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Sunmentors

Universities worldwide struggle with rising student mental health issues, including depression and anxiety. Students grappling with these challenges often feel unsupported and disadvantaged, creating an urgent need for better integration and support systems. Teaching staff, often the first point of contact, lack the skills and resources to effectively identify and assist struggling students. Time constraints and limited training further hinder their ability to offer meaningful help. This project proposes training programs for staff on student mental health, with a focus on identifying at-risk students, offering support, and making appropriate referrals. It also emphasizes the specific needs of marginalized student groups. By investing in training and building a holistic institutional strategy, universities can create a more inclusive learning environment that effectively supports all students, regardless of their mental health status. Despite facing a critical shortage of adequate mental health support, further worsened by the pandemic, universities fail to effectively aid struggling students. This deficit is especially concerning for students with severe mental illness who require specialized understanding. Adding to the issue, overburdened and untrained staff grapple with stigma, limited resources, and their own mental health needs, hindering their ability to offer meaningful support. Furthermore, universities rely on reactive, individual services that neglect the deeper systemic issues impacting student well-being. The consequences of poor mental health extend far beyond individual struggles, affecting academic performance, future prospects, and society as a whole. To address this crisis, universities must prioritize a holistic approach. This includes investing in creating supportive and inclusive environments, providing comprehensive staff training on mental health support, and actively combating stigma while expanding accessible resources. By taking these crucial steps, universities can not only improve student well-being but also foster a thriving academic community that benefits everyone.

Impact

SUNMENTORS isn’t just workshops and modules – it’s a collaborative effort to build comprehensive, university-wide strategies for inclusive student mental health. Partner universities will develop their own strategies while sharing tools and resources across Europe. Freely accessible materials like a handbook, e-learning platform, and policy paper will raise public awareness and impact wider communities, including policymakers and non-profit organizations. Collaborations like the one with Student Minds in the UK demonstrate the project’s potential for lasting change through training and research. In short, SUNMENTORS aims to go beyond individual efforts and foster systemic change, creating a future where all students have access to the mental health support they need to thrive in higher education.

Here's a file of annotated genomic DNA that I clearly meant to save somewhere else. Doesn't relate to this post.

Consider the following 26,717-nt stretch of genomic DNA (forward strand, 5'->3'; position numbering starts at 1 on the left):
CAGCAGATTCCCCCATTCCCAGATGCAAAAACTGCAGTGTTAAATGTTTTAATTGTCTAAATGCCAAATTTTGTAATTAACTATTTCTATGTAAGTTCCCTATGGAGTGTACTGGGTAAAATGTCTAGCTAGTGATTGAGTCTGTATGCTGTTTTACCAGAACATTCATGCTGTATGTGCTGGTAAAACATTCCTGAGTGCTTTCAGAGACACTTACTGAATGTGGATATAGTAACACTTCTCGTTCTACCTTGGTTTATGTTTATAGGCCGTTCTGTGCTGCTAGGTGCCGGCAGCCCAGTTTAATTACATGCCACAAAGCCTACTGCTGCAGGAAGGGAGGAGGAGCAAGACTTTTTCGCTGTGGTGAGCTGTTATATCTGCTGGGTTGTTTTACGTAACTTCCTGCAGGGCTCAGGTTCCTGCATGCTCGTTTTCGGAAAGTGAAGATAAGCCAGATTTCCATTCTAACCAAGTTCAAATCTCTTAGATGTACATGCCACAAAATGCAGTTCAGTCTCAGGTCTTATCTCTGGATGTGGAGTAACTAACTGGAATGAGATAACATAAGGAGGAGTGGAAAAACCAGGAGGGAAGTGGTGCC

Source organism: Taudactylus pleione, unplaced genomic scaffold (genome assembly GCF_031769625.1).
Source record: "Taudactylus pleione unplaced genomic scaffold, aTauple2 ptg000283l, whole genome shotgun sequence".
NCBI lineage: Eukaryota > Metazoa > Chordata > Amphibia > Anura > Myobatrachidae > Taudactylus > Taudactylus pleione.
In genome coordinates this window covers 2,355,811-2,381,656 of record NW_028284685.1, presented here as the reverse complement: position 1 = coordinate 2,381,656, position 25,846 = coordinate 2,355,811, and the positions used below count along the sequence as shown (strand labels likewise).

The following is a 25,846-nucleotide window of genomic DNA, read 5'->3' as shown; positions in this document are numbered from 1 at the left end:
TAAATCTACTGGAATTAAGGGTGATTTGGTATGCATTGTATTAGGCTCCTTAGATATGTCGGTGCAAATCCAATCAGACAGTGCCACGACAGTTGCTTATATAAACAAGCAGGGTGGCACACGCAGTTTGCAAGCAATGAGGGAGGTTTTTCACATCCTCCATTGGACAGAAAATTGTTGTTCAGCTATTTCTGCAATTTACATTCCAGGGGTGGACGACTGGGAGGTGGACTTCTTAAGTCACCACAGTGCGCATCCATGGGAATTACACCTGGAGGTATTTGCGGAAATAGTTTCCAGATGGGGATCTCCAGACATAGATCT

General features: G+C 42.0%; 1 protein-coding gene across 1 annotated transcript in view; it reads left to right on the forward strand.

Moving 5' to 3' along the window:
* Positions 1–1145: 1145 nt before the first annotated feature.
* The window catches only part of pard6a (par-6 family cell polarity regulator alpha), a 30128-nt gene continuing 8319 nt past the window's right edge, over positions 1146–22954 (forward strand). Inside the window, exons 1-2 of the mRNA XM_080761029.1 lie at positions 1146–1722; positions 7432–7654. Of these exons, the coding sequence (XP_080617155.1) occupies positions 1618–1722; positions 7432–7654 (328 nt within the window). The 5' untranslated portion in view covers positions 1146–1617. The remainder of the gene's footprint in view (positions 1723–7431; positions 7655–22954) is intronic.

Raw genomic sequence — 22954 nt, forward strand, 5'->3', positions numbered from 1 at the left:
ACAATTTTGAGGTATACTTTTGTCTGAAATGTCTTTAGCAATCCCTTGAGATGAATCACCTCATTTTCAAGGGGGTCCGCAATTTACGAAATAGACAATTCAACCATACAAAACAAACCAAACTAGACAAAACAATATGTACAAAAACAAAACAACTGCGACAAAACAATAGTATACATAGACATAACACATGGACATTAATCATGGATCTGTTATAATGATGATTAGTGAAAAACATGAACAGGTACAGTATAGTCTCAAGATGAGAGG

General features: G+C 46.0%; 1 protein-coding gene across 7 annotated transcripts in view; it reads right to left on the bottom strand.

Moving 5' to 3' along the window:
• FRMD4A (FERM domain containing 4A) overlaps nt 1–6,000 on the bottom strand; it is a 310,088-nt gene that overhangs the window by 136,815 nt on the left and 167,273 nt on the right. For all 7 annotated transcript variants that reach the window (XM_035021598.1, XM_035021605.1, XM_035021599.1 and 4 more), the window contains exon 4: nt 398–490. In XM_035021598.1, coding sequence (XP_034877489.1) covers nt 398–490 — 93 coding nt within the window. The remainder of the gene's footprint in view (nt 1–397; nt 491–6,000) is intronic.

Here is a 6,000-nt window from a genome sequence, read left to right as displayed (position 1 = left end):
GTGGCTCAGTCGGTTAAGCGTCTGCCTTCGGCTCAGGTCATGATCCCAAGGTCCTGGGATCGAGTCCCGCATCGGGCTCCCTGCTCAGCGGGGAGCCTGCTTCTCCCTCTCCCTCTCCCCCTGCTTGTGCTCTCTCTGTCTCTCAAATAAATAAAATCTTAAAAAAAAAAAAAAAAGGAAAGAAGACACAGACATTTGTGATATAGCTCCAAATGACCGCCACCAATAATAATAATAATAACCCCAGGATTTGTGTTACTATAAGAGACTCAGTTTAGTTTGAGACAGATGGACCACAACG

Our Role

Innovation Hive is a valuable addition and critical for the implementation of the project. They are responsible to develop the e-learning platform which will be the tool to further disseminate and make the uploaded material accessible to the broader audience. Moreover, will be taking over the dissemination and exploitation strategy that will allow the project and it’s results to better reach target groups. Lastly, Innovation hive will be contrubuting to all the activities and and the overall implementation of it.

Sunmentors

Project Name: Sunmentors: Support for University Student Mental Health - Training for Teaching Staff

Project ID: 2023-1-DE01-KA220-HED-000161199

Start Date:

End Date:

Coordinator:

🇩🇪 TECHNISCHE UNIVERSITAT DORTMUND

Partners:

🇮🇹 CIAPE

🇮🇹 INNOVATION HIVE

🇬🇧 UNIVERSITY OF HERTFORDSHIRE

🇮🇹 PANEPISTIMIO PATRON

🇧🇪 UC LEUVEN

Project's Social:

Pending

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Funded by the European Union. Views and opinions expressed are however those of the author(s) only and do not necessarily reflect those of the European Union or the European Education and Culture Executive Agency (EACEA). Neither the European Union nor EACEA can be held responsible for them.
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